Pat Woodall was working for a South Florida sporting goods distributor when he met Jim Pfeffer in the early 1950's. They developed a friendship that evolved into a business relationship several years later.
In the mid
1950's Pfeffer authorized Pat Woodall to produce banana lures made out of plastic and to use the Pfeffer name. His company, Pat Woodall Specialties, contracted to have the lures manufacured and began selling Jim Pfeffer Plastic Banana Lures. The baits were made in two sizes and a dozen colors, in addition to silver and gold metallic finishes. Lures were packaged in several styles of cardboard boxes.
Woodall was an enthusiastic fisherman and often used his own lures. According to a 1958 story in The Palm Beach Post the only plug caster we noticed was Pat Woodall, who again proved to anyone who cared to watch, that large mackeral will whale the daylights out of the right kind of plug. Working his new all-silver No. 220 Banana Lure just beneath the surface with brisk snaps of the rod tip, Pat hauled aboard close to 40 large mackeral. A rod tip with backbone seemed to enhance the performance of the plug.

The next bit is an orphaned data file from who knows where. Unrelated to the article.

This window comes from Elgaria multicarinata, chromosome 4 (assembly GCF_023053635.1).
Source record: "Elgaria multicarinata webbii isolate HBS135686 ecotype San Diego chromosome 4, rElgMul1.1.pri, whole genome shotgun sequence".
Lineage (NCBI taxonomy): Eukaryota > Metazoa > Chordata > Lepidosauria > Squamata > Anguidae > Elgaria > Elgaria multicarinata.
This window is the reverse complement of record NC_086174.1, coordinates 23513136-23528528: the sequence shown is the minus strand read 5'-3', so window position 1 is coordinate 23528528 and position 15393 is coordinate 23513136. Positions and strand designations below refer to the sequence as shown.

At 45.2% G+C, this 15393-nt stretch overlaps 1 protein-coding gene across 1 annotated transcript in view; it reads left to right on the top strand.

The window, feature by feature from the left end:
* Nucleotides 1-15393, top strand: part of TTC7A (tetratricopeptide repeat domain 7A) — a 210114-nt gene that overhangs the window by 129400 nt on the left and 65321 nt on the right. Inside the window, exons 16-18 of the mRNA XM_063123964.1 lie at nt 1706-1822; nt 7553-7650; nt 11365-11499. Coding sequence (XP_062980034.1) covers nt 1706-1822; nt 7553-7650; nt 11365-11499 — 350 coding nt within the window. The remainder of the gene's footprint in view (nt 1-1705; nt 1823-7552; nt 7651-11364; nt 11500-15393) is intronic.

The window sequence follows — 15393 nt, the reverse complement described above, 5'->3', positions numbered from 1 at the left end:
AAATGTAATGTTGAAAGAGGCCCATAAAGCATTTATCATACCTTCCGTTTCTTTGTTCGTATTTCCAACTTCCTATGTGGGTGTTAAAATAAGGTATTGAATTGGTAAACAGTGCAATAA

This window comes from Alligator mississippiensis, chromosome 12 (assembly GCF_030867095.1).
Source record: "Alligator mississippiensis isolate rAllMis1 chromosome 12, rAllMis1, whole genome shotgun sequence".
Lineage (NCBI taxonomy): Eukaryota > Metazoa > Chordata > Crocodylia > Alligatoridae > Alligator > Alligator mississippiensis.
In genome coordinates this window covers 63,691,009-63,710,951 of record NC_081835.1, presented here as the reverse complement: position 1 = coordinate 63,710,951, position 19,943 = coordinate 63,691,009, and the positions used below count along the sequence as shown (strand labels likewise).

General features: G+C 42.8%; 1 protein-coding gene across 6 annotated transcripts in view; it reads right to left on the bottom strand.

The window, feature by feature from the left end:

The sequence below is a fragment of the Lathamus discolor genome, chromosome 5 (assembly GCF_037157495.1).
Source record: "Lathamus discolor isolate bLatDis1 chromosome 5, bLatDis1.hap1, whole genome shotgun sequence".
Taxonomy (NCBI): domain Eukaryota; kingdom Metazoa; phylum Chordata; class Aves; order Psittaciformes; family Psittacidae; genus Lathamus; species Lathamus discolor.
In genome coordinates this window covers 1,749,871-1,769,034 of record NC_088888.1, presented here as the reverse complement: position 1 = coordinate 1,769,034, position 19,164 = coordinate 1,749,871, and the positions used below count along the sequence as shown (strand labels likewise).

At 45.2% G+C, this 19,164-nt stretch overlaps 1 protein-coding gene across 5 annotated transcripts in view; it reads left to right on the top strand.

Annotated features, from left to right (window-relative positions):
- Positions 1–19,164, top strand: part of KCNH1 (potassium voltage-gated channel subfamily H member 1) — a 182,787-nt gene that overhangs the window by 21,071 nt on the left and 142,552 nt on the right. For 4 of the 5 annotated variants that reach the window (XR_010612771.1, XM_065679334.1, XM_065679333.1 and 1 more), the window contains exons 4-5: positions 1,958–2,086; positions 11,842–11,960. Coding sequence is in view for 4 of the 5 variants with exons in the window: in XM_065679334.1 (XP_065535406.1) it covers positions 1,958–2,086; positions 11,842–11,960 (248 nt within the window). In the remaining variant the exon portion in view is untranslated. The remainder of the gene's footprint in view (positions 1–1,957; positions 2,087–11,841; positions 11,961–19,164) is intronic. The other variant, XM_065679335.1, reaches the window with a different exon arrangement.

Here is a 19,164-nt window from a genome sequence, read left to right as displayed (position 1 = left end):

It is unclear how the original agreement between Pfeffer and Woodall evolved, but Pat Woodall also began selling wooden lures about a year later. His first wood lure was a silver metalized version of the Jim Pfeffer Orlando Shiner. He soon began selling painted vesions of the Shiner in several sizes, as well as Jim Pfeffer Cast Top, and Dilly lures. The wooden lures were usually stamped with the Jim Pfeffer name on the belly and were painted in more or less the same colors and patterns used by Pfeffer. For a period of nearly fifteen years, until Pfeffer's death in 1970, both Pat Woodall and Jim Pfeffer were making Jim Pfeffer lures out of wood.
It is fairly easy to distinguish Woodall's lures from those made by Jim Pfeffer. All Pat Woodall wooden lures have spray painted gill marks. All of Jim Pfeffer's gill marks were painted by hand.
Pat Woodall's business relationship ended when Jim Pfeffer died. The business was acquired by Vic Densmore and Jim Heaberlin, who began making Jim Pfeffer lures.
Pat Woodall wrote a large chapter in the Jim Pfeffer story. His lures were made of of a high quality and they are widely collected today.